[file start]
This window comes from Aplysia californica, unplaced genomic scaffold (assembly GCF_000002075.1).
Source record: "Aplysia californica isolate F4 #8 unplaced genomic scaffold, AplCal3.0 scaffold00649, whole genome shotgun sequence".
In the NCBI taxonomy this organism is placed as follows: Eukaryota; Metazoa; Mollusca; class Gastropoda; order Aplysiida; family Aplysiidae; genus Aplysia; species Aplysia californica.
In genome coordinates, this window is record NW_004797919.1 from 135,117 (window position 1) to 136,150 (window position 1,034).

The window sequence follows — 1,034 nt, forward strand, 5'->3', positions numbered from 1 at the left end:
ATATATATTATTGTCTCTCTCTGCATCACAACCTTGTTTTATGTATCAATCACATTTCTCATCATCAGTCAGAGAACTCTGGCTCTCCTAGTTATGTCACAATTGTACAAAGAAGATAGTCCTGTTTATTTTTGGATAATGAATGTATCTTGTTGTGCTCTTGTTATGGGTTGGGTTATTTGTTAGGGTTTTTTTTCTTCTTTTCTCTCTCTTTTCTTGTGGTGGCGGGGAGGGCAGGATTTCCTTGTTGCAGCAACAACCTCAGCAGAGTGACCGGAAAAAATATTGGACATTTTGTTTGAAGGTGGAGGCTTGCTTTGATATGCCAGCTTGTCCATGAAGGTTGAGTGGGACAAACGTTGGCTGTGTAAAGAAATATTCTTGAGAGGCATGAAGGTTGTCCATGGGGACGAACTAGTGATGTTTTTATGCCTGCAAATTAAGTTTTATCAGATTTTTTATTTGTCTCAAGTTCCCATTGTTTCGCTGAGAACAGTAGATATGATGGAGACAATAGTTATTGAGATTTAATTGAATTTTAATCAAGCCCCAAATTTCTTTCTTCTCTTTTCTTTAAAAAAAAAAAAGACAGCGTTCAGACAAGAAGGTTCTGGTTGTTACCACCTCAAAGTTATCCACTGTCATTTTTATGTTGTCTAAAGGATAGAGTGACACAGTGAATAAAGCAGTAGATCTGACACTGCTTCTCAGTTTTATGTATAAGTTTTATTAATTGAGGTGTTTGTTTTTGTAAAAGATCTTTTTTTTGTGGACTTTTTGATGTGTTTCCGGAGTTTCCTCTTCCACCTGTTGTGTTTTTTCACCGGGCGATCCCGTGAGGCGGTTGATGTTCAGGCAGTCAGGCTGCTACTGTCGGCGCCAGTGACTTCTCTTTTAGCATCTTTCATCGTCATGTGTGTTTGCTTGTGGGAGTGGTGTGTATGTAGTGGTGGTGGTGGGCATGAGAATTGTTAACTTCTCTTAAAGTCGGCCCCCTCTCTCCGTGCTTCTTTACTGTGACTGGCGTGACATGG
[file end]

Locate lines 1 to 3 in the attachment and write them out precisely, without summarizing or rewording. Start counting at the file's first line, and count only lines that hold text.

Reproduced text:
This window comes from Aplysia californica, unplaced genomic scaffold (assembly GCF_000002075.1).
Source record: "Aplysia californica isolate F4 #8 unplaced genomic scaffold, AplCal3.0 scaffold00649, whole genome shotgun sequence".
In the NCBI taxonomy this organism is placed as follows: Eukaryota; Metazoa; Mollusca; class Gastropoda; order Aplysiida; family Aplysiidae; genus Aplysia; species Aplysia californica.